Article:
The title of Ibsen's masterpiece -- A Doll's House -- doesn't lack meaning or symbolism; that is to say that the house in which Nora, the protagonist, lives is a house, which, for all intents and purposes, is one that has been constructed for the sole purpose of keeping her a kept woman (i.e. A doll in a doll's house). Like a play thing, Nora makes up dances to please her husband, wears seductive outfits and exists, for the most part, to entertain those around her. She is often whimsical and spontaneous -- downing five macaroons in a sitting if she feels like it. The poignancy of this play comes with Nora's realization that sometimes women think for themselves. This happens when Nora forges her father's signature, takes out a loan without asking her husband, Torvald, and then leaves him and her children in order to…… [Read More]

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Literature Henrik Ibsen Feminist Issue in a Dollhouse

Words: 1606 Length: 6 Pages Document Type: Term Paper Paper #: 92386686

Ibsen's Nora

Although it is difficult to know exactly how audiences watching Henrik Ibsen's A Doll's House felt about the content of the play when it was first performed, it is difficult for us reading or watching it in the 21st century to see it as anything but a strongly feminist statement.

hat is especially striking about the powerful feminism of the play - other than the year in which it was written - is the fact that Ibsen himself always claimed to be resolutely apolitical. And yet for a man who claimed in no way to be either a feminist or more generally an advocate for social change, his exploration of the ways in which women were continually infantilized by society in fact seems highly political to us, and in fact is one of the reasons that the play remains so compelling to us more than a century after…… [Read More]

Works Cited

Davies, A. Neville. "A Doll's House is Inconclusive" in Hayley Mitchell (ed.). Readings on a Doll's House. New York: Greenhaven, 1999.

Eubank, Inga. "Ibsen and the Language of Women" in Hayley Mitchell (ed.). Readings on a Doll's House. New York: Greenhaven, 1999.

Ibsen, Henrik. Four Major Plays: A Doll House, the Wild Duck, Hedda Gabler, the Master Builder. New York: New American Library, 1992.

Kauffmann, Stanley. Ibsen and Shaw: Back to the future. Salmagundi 128/129, Fall 2000, 275-280.
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Ibsen and Brecht the Live Theater Has

Words: 1085 Length: 3 Pages Document Type: Essay Paper #: 25874977

Ibsen and Brecht

The live theater has a way of bringing the audience into the play like no other medium. atching the actors on stage, the audience members all become voyeurs, who witness the secrets of lives behind closed doors. This is a wonderful thing when telling mysteries or comedies where the audience is asked to become part of the story. In dramas however, the playwright needs the audience to relate to the characters but to do so in a way that the message of the story has more merit than the characters themselves. To accomplish this, the playwright has to use certain techniques that will ensure the audience does not get so involved in the minutiae of the story that they lose the message of the larger picture. Playwrights Bertolt Brecht in "The Good oman of Szechwan" and Henrik Ibsen in "Hedda Gabbler" use different techniques to achieve the…… [Read More]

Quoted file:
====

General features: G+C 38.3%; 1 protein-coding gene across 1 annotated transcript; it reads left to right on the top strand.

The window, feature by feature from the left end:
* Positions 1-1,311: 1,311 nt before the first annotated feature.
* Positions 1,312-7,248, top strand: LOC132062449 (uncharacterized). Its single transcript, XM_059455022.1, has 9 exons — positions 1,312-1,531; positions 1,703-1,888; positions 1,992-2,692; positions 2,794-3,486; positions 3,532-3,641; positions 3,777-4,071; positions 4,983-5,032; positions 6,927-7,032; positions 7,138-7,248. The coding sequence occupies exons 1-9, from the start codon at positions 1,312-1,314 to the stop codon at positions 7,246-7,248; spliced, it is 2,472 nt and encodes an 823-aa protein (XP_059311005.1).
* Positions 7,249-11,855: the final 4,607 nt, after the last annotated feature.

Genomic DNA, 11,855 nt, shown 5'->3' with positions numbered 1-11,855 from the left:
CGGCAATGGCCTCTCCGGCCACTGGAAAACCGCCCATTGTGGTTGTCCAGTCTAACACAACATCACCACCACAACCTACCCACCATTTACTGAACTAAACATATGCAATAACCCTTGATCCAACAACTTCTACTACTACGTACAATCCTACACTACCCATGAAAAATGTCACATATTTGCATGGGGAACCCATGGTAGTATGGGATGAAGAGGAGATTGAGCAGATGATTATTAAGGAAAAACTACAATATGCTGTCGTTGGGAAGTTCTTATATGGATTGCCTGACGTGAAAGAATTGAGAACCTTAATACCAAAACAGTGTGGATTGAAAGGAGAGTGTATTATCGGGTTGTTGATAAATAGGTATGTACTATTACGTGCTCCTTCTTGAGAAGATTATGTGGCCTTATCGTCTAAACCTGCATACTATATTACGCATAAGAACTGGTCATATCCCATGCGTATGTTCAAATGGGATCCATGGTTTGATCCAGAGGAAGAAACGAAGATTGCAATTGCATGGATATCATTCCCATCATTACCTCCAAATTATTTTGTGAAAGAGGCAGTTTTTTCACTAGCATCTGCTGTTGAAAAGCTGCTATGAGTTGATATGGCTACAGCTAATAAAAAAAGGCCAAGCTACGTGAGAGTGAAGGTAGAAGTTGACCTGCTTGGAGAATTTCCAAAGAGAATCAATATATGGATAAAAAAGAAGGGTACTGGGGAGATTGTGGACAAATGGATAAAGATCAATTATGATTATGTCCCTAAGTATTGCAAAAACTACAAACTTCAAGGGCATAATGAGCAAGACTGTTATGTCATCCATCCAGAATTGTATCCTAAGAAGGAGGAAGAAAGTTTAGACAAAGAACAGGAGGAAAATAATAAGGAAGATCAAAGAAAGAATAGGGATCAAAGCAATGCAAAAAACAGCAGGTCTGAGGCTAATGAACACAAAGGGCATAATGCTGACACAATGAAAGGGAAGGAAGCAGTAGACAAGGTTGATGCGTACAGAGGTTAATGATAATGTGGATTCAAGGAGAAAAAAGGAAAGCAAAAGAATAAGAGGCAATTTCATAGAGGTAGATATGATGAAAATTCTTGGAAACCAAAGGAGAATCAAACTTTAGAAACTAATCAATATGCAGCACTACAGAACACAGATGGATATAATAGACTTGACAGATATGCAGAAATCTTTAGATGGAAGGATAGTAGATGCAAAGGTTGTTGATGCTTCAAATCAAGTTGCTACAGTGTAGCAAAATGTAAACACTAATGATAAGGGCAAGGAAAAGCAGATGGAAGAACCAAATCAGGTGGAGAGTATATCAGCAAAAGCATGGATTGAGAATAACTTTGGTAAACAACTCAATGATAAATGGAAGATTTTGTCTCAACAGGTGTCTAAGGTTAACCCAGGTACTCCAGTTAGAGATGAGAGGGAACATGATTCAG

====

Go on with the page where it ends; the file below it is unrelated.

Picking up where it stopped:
Works Cited:

Brecht, Bertolt. The Good Woman of Szechwan. 1943. Print.

Ibsen, Henrik. Hedda Gabbler. 1891. Print.
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Saikaku Pushkin and El Saadawi Is Justice Possible

Words: 870 Length: 3 Pages Document Type: Term Paper Paper #: 45385064

Saikaku, Pushkin and El Saadawi: Is Justice Possible?

The concept of justice, in literature and in life, is a universally cherished yet complex and inherently ambiguous one. All societies have respective, sometimes opposing, ideas about justice. Islamic Sharia law (once enforced in Afghanistan by the Taliban) states that cutting off a hand is apt justice for theft. Western society would consider that act not only unjust but barbaric. Webster's New American Dictionary defines "justice" as (1) "the administration of what is just (as by assigning merited rewards or punishments)"; (2) "the administration of the law; and (3) FAIRNESS; also RIGHTEOUSNESS" (p. 285). By any of those (admittedly Western) definitions, particularly the last one, neither Ihara Saikaku in "The Barrelmaker, Brimful of Love"; Alexander Pushkin in "The Queen of Spades"; nor Nawar El Saadawi in "In Camera" depict justice as feasible within the socially-constructed institutions (e.g., insane asylums; courtrooms; marriage) or…… [Read More]

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Keats Dickinson Keats and Eliot

Words: 921 Length: 3 Pages Document Type: Term Paper Paper #: 59364683

However, in line with the Paz prompt at the outset of this discussion, Keats merely uses this tradition as a bridge on which to extend toward motivation on behalf of the evolving form. The subject matter is where this work takes a step toward modernity. The manner in which Keats describes the reality of dying is startling for its time primarily because it lacks religiosity. In describing death, the poet tells, "where youth grows pale, and spectre-thin, and dies; / here but to think is to be full of sorrow / and leaden-eyed despairs; / here beauty cannot keep her lustrous eyes, / or new Love pine at them beyond to-morrow."

The notion of discussing death from a decidedly humanistic rather than spiritual perspective is more daring and innovative than perhaps we are won't to give credit for. It is remarkable that the poet would invert a steadfastly traditional form…… [Read More]

Works Cited:

Dickinson, E. (1862). #303 (the Soul Selects Her Own Society).

Eliot, T.S. (1917). The Love-Song of J. Alfred Prufrock. University of Virginia. Online at 

Keats, J. (1819). Ode to a Nightingale. Arthur Quiller-Couch, ed. 1919. The Oxford Book of English Verse: 1250 -- 1900.